A feature votes for a hypothesis if the displacement instantiated from the hypothesis is close to the estimated displacement. The covariance matrix 𝐂𝑖 provides information about the feature motion uncertainty in different directions, and the calculation of votes uses 𝐂𝑖-based Mahalanobis distance measure. Once inlier features have been selected, a weighted least squares approach is used to compute the estimate of the device motion. Primarily, weighting is based on measured uncertainties.

3.3. Object Tracking

The goal of object tracking is to estimate the motion of an object such as a finger which can then be used as a feature for recognising gestures [24]. With hand-held devices the camera also moves slightly when the user is operating the device. The problem is therefore formulated as a task of estimating two distinct motion components, the camera motion and the object motion. However, we are not so interested in segmenting the observed displacements into coherent regions in an image.

One way to track multiple object motions and cope with multimodal distribution is combinatorial data association methods [25]. In many tracking problems there is more than one measurement at the same time step available. Data association is a process to assign each of measurements to the appropriate objects or motion. Assigning measurements can be effective in the case of incoherent motion. Methods of this kind often perform data association and estimation separately by first assigning the measurements and then estimating the state. In the following, we review our method that is able to track multiple motions using a sparse set of motion features. One benefit compared to previous approaches is that no iterations are needed, making the algorithm computationally efficient.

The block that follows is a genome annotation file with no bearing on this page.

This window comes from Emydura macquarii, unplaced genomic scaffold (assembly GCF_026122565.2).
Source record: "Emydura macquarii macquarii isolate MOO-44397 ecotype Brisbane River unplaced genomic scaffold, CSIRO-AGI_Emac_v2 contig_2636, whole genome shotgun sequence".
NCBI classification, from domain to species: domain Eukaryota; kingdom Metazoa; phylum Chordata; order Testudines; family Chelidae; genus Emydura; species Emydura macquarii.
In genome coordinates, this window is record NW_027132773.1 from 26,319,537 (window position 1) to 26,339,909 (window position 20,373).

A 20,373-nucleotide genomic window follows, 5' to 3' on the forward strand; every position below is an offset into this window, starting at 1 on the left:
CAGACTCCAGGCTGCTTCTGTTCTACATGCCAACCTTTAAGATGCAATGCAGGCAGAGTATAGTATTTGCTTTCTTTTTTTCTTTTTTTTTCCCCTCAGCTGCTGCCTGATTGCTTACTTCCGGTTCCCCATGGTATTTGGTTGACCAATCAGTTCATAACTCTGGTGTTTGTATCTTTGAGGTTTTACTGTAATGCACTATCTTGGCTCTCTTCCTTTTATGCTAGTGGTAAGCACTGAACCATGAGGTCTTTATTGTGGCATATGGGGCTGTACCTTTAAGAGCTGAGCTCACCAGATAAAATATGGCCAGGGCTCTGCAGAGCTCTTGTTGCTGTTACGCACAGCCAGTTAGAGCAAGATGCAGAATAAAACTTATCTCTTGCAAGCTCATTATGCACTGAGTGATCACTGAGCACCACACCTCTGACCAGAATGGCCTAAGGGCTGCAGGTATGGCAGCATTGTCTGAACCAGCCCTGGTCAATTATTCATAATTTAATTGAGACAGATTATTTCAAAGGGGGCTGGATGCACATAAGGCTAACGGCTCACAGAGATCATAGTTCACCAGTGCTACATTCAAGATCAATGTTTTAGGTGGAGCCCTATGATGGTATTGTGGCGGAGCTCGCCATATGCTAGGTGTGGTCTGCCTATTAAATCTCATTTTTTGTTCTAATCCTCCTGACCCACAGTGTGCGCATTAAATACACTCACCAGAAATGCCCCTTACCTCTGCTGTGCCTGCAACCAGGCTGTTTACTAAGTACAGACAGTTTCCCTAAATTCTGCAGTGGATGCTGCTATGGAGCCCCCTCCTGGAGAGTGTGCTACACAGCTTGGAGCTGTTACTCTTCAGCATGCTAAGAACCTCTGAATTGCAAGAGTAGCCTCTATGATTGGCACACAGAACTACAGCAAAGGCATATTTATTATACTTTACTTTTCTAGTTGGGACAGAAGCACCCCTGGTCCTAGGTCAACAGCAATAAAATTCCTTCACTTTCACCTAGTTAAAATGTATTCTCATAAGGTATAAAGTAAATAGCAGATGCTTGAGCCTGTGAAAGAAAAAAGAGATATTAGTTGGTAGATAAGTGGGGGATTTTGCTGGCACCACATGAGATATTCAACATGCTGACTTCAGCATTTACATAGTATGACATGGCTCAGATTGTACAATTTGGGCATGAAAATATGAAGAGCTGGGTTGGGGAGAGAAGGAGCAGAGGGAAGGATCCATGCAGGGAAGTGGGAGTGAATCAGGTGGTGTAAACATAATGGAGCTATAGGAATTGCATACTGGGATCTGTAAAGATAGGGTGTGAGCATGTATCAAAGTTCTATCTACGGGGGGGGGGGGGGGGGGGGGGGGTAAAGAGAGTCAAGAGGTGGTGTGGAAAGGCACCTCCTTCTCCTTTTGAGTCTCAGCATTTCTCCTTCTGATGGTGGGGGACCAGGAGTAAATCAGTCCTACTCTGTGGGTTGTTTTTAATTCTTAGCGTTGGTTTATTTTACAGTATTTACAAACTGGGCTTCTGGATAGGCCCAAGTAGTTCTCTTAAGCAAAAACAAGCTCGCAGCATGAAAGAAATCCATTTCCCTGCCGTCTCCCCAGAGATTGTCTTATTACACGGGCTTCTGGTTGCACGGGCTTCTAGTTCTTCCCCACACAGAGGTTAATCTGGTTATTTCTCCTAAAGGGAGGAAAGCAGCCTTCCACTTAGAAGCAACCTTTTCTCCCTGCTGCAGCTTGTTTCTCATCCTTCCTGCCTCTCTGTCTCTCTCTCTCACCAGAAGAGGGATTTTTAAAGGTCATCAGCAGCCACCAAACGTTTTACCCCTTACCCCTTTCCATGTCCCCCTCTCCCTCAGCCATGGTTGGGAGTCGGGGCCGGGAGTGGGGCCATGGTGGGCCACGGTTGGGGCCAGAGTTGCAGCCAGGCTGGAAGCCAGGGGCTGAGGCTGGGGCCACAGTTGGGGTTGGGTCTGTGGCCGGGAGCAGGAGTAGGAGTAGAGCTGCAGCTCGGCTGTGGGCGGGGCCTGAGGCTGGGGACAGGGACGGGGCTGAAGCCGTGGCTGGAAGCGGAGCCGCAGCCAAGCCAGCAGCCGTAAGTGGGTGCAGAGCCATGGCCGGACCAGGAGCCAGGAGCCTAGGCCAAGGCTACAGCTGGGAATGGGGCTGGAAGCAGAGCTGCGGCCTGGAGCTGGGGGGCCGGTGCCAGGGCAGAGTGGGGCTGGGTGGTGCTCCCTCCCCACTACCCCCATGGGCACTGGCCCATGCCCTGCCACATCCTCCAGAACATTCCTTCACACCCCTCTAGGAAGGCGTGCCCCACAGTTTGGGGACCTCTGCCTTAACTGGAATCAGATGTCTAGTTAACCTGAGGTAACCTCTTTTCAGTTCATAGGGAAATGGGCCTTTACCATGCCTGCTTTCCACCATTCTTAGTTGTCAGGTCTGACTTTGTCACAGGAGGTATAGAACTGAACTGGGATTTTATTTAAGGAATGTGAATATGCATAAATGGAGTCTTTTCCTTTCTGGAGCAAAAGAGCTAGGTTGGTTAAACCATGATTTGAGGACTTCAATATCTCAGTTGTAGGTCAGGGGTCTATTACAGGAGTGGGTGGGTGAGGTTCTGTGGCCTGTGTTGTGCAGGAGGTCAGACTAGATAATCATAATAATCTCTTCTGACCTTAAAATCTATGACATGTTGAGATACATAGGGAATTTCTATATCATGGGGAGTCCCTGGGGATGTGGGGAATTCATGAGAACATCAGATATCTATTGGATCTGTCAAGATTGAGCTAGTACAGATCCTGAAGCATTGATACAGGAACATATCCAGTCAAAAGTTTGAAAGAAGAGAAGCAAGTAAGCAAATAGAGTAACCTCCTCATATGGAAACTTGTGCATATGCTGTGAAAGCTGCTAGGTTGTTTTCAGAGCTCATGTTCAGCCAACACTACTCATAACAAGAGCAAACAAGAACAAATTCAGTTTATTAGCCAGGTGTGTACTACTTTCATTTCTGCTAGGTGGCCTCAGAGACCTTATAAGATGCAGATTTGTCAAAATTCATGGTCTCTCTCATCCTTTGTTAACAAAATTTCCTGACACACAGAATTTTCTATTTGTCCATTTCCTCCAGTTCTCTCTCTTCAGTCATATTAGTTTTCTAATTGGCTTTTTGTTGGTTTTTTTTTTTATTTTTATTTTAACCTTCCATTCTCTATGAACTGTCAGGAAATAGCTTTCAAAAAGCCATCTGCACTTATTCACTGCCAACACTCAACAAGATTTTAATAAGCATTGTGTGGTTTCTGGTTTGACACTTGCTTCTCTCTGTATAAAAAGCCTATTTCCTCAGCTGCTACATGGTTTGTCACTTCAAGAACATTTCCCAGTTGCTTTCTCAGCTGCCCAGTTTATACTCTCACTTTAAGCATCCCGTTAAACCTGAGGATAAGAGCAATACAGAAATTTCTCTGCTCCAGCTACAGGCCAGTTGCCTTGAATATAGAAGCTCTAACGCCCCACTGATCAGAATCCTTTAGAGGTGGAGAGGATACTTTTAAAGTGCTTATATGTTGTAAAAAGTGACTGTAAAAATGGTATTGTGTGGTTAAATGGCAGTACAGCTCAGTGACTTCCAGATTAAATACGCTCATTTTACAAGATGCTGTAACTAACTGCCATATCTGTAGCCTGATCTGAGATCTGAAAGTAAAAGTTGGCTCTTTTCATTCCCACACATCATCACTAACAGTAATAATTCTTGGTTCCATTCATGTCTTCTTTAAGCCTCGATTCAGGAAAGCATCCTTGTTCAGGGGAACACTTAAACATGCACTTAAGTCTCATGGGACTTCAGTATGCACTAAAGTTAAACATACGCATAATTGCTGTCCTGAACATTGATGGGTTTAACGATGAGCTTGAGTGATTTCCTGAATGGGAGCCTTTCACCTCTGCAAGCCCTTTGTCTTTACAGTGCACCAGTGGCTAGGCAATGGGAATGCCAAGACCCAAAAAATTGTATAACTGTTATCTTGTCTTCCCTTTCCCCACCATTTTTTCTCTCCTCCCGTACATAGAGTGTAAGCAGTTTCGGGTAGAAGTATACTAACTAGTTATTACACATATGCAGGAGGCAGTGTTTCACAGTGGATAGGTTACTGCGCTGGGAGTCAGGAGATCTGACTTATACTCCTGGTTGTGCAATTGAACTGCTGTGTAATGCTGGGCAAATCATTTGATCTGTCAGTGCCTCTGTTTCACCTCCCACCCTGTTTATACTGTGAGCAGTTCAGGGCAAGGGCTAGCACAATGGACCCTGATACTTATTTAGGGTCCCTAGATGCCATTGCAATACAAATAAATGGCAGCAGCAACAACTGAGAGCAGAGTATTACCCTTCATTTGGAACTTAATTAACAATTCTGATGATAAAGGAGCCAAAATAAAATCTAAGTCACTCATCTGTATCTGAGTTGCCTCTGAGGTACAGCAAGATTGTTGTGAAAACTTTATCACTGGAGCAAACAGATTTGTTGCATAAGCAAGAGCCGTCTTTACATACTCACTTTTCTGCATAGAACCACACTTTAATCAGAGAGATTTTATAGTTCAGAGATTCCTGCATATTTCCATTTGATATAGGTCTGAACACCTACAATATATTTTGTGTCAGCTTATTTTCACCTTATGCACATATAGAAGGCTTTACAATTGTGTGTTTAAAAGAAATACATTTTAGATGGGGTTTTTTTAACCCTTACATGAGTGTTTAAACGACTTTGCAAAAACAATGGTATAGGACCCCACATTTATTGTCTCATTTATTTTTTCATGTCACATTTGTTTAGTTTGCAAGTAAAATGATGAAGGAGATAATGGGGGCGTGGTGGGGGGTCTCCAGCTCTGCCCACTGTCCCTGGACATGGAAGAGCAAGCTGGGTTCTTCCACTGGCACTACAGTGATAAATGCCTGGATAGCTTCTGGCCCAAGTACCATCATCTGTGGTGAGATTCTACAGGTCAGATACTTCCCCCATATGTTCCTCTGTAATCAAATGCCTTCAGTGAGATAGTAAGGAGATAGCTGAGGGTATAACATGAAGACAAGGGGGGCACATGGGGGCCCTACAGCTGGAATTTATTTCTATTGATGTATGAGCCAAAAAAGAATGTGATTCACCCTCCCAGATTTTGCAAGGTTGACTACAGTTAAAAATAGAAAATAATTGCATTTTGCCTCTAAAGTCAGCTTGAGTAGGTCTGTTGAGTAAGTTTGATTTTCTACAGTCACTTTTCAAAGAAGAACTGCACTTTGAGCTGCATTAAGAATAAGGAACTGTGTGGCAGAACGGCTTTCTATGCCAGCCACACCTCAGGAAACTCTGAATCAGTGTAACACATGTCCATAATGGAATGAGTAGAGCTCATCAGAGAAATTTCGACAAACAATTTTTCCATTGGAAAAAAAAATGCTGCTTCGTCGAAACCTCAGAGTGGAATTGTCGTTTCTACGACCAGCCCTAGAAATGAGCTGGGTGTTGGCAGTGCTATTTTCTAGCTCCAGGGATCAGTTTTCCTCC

In our model, we assume that the background and foreground motions are constant but subject to random perturbations. Translational models are considered as sufficient approximations, and then the state-space model of the camera (𝑗=1) and object + camera (𝑗=2) motions is𝐬𝑗(𝑘)=𝐬𝑗(𝑘1)+𝜀𝑗(𝑘),(2) where the state 𝐬𝑗(𝑘)=[𝑢𝑗(𝑘),𝑣𝑗(𝑘)]𝑇 denotes the motion between the frames 𝑘1 and 𝑘. 𝑢𝑗(𝑘) is the motion in 𝑥-direction and 𝑣𝑗(𝑘) is the motion in 𝑦-direction. 𝜀𝑗(𝑘) is the process noise term, which is assumed to be zero-mean white Gaussian noise with covariance matrix 𝐐𝑗=𝜎2𝑗𝐈. As foreground motion contains both camera and object motion, it is reasonable to assume that 𝜎22>𝜎21.